One recent case involved a public adjuster, Jose Manuel Villa, of San Clemente. Villa is a formerly licensed public adjuster who allegedly forged claim checks from insurers and stole the proceeds, meant to rebuild fire victims' homes, from several homeowners and pocketed the money for his own use. One of Villa's victims was left homeless and living in a trailer while they struggled to rebuild their home.

 

SB 488 also increases consumer protections by:

  Requiring public adjuster license applicants to complete pre-licensing education, pass a qualifying examination, and pass a fingerprint-based background review.

  Allowing California to be reciprocal with other states by streamlining the process for non-residents to obtain public adjuster licenses.

  Prohibiting a public adjuster from contacting or soliciting a consumer during a disaster if:

                        (a) the emergency is still present;

                        (b) emergency responders are still present and/or

                        (c) an evacuation order is still in effect.

 

 

Idaho — Navigating the Medicare Maze class offered in Blackfoot

 This is from the Idaho Department of Insurance.

 

Senior Health Insurance Benefits Advisors (SHIBA), a unit of the Idaho Department of Insurance, is offering Navigating the Medicare Maze, on Wednesday, October 5 at the Bingham County Senior Center, 20 E. Pacific St., Blackfoot, from 9:30 to 11:30.

 

This workshop is especially designed for:

 

  People who are turning 65 or otherwise approaching Medicare eligibility

  Caregivers

  Anyone who would like to learn more about how Medicare works

 

Presenters will explain some of the vocabulary that is associated with Medicare and introduce the various parts of Medicare. Attendees will learn about:

 

  Important timeframes for enrolling in Medicare

  Enrollment periods for Medigap, Medicare Advantage and Medicare Prescription Drug Plans

  How the different parts of Medicare work together – and when they don’t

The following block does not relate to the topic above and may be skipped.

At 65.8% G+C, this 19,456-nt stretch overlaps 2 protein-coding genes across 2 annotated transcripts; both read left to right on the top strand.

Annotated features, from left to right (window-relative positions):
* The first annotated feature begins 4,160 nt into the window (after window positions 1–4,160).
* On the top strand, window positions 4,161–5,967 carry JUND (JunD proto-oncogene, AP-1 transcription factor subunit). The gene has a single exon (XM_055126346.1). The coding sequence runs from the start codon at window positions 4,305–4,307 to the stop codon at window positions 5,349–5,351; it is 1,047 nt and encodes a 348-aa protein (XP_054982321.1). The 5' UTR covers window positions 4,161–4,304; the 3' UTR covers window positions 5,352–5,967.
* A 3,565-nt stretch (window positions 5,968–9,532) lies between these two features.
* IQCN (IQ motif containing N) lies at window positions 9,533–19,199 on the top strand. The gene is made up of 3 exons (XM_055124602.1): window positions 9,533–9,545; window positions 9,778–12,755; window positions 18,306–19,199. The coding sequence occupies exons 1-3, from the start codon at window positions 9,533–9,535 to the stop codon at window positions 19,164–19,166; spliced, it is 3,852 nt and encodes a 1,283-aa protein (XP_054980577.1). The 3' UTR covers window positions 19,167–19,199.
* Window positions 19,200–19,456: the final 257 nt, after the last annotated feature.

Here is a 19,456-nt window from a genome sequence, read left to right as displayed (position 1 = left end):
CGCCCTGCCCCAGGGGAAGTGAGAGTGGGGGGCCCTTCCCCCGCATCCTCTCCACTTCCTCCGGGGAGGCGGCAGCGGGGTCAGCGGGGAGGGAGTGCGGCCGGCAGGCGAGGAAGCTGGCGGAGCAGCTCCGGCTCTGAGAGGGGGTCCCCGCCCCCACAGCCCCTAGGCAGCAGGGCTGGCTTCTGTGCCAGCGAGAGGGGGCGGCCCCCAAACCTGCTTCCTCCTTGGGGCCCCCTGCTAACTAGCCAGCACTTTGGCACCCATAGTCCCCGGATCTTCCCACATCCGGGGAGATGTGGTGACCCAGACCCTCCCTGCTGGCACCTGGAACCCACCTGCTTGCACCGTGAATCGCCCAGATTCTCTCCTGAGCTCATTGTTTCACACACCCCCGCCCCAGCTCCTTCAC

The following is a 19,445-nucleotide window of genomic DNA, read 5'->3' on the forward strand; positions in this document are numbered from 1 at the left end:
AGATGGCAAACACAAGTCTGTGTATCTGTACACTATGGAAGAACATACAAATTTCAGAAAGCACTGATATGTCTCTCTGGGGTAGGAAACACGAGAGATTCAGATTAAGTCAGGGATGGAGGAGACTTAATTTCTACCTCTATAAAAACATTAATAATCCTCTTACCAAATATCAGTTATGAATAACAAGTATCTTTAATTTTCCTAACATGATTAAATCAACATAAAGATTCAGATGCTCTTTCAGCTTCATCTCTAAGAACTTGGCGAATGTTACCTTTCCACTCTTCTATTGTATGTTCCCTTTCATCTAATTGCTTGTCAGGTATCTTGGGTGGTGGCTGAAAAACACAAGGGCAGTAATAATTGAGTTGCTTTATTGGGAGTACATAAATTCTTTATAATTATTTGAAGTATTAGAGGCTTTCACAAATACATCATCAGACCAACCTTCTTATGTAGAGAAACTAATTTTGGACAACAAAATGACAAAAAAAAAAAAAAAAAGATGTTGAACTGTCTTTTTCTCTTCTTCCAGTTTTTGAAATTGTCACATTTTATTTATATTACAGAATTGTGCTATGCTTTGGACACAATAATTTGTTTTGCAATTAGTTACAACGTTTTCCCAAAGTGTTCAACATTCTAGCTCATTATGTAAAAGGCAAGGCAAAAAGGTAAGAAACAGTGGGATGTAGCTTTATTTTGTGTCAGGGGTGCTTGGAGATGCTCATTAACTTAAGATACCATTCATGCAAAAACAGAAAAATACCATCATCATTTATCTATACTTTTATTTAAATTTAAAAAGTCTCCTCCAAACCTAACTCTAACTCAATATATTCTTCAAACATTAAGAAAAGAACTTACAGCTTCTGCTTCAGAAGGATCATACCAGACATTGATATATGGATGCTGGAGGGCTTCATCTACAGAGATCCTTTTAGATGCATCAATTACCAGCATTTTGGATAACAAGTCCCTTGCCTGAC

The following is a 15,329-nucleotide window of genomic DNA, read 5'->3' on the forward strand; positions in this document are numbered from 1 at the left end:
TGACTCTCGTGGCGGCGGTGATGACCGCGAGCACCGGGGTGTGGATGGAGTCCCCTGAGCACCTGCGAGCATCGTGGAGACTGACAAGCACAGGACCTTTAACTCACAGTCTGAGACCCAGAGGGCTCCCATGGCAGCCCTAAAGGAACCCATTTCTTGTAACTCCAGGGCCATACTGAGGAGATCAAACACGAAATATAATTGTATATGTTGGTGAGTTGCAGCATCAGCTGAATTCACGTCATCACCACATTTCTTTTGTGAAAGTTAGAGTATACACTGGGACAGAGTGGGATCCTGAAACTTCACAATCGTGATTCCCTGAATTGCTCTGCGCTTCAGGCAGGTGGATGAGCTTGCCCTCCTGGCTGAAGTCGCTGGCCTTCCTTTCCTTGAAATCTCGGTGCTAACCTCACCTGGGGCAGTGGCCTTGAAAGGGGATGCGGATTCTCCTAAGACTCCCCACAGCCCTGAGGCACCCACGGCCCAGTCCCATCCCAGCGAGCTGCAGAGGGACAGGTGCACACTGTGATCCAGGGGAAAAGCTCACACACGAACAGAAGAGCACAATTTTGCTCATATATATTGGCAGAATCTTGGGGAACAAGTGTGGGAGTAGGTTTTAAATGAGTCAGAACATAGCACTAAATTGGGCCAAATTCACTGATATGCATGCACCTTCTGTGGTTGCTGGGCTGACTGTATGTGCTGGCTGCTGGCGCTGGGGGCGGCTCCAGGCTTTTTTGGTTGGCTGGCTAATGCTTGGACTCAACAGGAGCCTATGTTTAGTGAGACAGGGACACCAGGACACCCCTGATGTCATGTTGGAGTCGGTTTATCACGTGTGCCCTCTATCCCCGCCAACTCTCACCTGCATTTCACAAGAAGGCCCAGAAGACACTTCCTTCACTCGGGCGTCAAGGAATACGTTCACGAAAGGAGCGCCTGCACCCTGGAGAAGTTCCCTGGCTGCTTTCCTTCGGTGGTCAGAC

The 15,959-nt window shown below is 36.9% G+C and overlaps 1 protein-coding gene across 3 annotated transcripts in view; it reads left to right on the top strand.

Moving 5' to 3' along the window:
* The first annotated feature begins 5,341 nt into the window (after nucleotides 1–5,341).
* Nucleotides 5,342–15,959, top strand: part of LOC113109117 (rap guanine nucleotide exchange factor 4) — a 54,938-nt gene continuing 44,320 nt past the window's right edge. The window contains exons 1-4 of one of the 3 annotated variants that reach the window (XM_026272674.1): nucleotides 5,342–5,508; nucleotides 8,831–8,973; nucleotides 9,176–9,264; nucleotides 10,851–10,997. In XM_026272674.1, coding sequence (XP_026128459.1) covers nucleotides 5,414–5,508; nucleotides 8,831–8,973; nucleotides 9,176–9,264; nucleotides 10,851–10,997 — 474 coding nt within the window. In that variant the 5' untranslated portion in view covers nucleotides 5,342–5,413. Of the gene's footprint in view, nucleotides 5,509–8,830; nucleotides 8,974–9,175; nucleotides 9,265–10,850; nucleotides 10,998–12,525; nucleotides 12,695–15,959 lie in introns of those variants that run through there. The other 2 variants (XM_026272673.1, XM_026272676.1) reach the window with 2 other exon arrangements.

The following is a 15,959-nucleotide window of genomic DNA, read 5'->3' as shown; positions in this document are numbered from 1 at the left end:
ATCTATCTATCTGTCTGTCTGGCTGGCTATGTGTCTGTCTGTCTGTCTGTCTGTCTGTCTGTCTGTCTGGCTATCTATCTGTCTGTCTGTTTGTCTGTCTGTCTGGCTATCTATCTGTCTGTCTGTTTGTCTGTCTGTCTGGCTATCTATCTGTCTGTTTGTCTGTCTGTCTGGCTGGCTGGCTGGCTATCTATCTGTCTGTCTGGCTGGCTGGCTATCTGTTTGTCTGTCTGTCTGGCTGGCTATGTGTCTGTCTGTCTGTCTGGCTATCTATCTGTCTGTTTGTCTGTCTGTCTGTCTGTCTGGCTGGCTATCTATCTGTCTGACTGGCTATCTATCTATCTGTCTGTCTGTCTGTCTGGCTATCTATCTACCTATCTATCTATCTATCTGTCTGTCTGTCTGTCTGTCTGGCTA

A Department of Insurance Consumer Affairs Officer will also be on hand to help attendees understand how to get the full benefit from the different types of insurance they carry and where to get answers to their insurance questions.

 

Anyone interested in attending this workshop is encouraged to contact SHIBA at 1-800-247-4422 to enroll.

 

 

Idaho — Bulletin 16-06

2017 Operative Date of the Principle-Based Valuation Manual:

 

Here is a link to the bulletin: http://www.doi.idaho.gov/DisplayPDF2.aspx?Id=2120

 

B U L L E T I N NO. 16-06

 

The Idaho Standard Valuation Law (SVL), Idaho Code § 41-612, establishes a principle-based methodology applicable, subject to specified exemptions, to life, accident and health, and deposit-type insurance contracts following the operative date” of the uniform valuation manual, as adopted by the National Association of Insurance Commissioners (NAIC).

 

To ensure uniform and simultaneous implementation by participating states, the SVL instructs that the evaluation manual will only become operative once a sufficient number of states have adopted substantially similar valuation laws prior to July 1 of the year preceding the operative date. Pursuant to Idaho Code § 41-612(14)(b), the operative date shall be the first day of January of the first calendar year after the first July 1 following the occurrence of all of the following events:

 

i. The valuation manual has been adopted by the NAIC by an affirmative vote of at least forty-two (42) members, or three-fourths (3/4) of the members voting, whichever is greater;